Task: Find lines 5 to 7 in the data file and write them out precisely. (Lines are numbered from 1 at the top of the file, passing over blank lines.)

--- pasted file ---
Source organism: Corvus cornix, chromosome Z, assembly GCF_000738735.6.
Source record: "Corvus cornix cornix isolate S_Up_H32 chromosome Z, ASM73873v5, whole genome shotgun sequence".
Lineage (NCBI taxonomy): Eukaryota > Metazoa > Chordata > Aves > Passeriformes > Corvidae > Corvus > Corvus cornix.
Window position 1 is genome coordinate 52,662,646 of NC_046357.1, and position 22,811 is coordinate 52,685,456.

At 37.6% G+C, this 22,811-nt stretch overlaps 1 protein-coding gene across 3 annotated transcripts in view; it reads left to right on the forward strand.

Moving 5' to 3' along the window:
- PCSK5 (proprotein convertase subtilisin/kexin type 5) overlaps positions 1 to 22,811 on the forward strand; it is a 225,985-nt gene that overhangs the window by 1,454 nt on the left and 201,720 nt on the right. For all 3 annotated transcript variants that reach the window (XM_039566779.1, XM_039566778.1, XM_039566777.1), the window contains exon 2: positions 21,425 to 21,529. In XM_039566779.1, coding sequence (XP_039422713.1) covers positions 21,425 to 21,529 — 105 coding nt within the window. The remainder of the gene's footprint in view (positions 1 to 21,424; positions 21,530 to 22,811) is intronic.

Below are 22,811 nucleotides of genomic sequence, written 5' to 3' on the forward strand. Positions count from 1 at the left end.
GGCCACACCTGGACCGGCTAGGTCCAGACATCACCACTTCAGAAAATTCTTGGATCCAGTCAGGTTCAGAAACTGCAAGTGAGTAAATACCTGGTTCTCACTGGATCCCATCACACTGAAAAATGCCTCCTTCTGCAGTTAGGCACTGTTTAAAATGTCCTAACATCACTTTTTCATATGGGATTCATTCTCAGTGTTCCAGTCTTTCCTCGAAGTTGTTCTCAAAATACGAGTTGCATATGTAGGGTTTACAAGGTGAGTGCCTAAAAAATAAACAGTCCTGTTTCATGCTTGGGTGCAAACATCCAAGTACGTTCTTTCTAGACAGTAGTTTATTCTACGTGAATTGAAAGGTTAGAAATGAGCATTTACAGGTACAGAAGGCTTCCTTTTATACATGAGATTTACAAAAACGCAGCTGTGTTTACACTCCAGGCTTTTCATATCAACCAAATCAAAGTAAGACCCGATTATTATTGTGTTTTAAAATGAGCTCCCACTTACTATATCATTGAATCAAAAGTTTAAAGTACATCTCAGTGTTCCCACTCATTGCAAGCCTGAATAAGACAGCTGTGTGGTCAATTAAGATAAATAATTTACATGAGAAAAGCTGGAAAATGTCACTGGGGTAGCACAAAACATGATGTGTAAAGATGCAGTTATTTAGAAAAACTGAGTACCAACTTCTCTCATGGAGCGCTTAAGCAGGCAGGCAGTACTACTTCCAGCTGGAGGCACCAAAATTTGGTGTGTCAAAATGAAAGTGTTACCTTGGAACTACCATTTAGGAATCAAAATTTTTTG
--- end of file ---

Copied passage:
At 37.6% G+C, this 22,811-nt stretch overlaps 1 protein-coding gene across 3 annotated transcripts in view; it reads left to right on the forward strand.

Moving 5' to 3' along the window:
- PCSK5 (proprotein convertase subtilisin/kexin type 5) overlaps positions 1 to 22,811 on the forward strand; it is a 225,985-nt gene that overhangs the window by 1,454 nt on the left and 201,720 nt on the right. For all 3 annotated transcript variants that reach the window (XM_039566779.1, XM_039566778.1, XM_039566777.1), the window contains exon 2: positions 21,425 to 21,529. In XM_039566779.1, coding sequence (XP_039422713.1) covers positions 21,425 to 21,529 — 105 coding nt within the window. The remainder of the gene's footprint in view (positions 1 to 21,424; positions 21,530 to 22,811) is intronic.